Tag Archives: Science Magazine

Toward a Science of Cyber Risk

Why a “Science”? (Part One)

A new article, The Science of Cyber Risk: A Research Agenda has just been published in Science. A free, non-paywall version of this paper is available here. Written by a diverse team of 19 authors, including myself, it presents a concise argument for interdisciplinary research, to establish a scientific basis for risk analysis and management in the cyber security domain.

As a leading provider of cyber risk models for the (re)insurance industry, RMS is committed to advancing the state-of-the-art in the science of cyber risk. The proposed six category research agenda is of keen interest to RMS and we recommend this Science journal article to anyone who shares our interest in solving the hard problems.

In this the first of three blog posts, I’ll explore why we need a “science” and what difference it will make. The next two posts will feature case studies in interdisciplinary collaboration, including lessons from past successes and failures.

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Did Ridgecrest Increase the Chances of a Large Seismic Event?

Interest in the 160-mile-long Garlock Fault, the second-largest fault in California, has been piqued recently after a Los Angeles Times article about deformation on the Garlock Fault due to the Ridgecrest sequence of events in July 2019. Since the publication of this article, RMS has received information requests focused around two main points.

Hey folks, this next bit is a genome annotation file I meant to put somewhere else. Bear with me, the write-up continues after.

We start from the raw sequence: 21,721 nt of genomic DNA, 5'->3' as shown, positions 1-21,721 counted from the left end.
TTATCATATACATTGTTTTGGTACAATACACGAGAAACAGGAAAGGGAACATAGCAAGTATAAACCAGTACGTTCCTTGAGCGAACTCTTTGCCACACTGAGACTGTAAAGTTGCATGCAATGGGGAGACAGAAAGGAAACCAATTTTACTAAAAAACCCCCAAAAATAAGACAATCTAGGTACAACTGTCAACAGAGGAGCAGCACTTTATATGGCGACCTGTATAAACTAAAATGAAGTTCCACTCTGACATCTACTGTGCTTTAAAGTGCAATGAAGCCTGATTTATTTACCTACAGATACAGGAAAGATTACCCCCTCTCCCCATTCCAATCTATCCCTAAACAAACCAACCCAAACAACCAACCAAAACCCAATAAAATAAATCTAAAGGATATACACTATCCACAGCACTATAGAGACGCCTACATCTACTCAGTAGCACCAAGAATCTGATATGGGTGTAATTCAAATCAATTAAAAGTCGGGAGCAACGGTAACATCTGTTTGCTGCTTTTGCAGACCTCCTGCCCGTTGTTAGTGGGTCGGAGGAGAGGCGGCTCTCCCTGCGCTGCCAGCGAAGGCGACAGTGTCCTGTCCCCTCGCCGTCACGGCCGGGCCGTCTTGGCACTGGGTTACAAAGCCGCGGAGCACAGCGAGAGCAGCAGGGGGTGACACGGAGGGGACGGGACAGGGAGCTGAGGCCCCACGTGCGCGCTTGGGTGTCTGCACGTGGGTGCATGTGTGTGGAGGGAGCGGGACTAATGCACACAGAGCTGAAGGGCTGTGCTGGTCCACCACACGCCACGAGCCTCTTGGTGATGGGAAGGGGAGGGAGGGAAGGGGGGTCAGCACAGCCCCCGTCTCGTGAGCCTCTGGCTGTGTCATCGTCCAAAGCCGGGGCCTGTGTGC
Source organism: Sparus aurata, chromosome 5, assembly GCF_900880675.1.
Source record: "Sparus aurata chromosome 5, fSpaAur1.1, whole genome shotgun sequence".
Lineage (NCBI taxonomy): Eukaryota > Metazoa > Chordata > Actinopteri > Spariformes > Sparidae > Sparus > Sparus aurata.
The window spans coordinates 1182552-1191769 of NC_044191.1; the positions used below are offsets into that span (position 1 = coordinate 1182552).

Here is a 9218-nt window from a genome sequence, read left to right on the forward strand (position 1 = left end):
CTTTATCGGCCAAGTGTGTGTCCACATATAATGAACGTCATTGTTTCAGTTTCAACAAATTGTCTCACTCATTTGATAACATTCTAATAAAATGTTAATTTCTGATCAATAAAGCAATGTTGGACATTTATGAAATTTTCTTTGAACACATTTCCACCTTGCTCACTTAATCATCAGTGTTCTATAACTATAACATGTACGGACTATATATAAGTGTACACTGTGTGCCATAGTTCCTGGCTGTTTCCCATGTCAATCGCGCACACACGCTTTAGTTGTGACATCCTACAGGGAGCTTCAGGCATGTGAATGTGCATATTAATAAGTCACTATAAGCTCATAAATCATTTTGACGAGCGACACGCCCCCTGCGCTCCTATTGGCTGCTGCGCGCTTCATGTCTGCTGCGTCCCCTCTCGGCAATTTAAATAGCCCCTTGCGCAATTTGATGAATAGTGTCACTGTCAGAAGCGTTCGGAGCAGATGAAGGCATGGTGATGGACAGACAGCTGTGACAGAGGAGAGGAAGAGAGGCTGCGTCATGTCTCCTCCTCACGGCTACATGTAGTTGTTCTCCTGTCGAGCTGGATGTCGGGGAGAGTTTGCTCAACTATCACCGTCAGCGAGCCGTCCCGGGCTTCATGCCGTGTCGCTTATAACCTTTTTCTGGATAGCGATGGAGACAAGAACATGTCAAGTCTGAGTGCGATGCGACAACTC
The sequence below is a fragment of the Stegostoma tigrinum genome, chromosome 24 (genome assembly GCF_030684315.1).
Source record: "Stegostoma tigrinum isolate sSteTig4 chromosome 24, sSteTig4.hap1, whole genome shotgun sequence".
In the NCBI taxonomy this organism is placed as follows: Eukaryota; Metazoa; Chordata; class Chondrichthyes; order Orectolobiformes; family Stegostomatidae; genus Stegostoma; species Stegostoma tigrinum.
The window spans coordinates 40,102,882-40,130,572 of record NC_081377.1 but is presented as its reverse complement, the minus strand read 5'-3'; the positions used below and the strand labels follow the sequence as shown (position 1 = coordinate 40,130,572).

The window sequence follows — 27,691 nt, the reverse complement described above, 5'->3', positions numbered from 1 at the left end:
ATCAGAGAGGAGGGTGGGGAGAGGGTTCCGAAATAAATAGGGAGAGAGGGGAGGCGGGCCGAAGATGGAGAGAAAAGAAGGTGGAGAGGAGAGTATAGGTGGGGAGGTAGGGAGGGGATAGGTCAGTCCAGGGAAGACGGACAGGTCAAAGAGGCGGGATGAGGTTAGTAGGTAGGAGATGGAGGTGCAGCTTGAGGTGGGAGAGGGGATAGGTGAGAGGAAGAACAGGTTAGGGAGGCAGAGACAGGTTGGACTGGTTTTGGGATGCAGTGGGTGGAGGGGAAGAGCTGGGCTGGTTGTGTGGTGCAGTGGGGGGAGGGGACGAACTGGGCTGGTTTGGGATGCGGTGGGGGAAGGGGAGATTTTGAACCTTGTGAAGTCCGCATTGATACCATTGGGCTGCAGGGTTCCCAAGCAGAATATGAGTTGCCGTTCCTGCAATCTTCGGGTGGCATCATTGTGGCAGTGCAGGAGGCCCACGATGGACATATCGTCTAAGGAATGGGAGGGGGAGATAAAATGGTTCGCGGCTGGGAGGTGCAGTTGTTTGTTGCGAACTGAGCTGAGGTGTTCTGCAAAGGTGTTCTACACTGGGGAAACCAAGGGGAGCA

First, does RMS believe that Ridgecrest impacted the Garlock Fault (and possibly others), and has therefore increased the probability of a rupture there? Second, does RMS support the assumption from the U.S. Geological Survey (USGS) that the most likely scenario is that the Ridgecrest quakes probably won’t trigger a larger earthquake, but have raised the chances of an earthquake of magnitude 7.5 or more on the nearby Garlock, Owens Valley, Blackwater and Panamint Valley faults over the next year. And how would RMS recommend that clients model and capture this increased risk?

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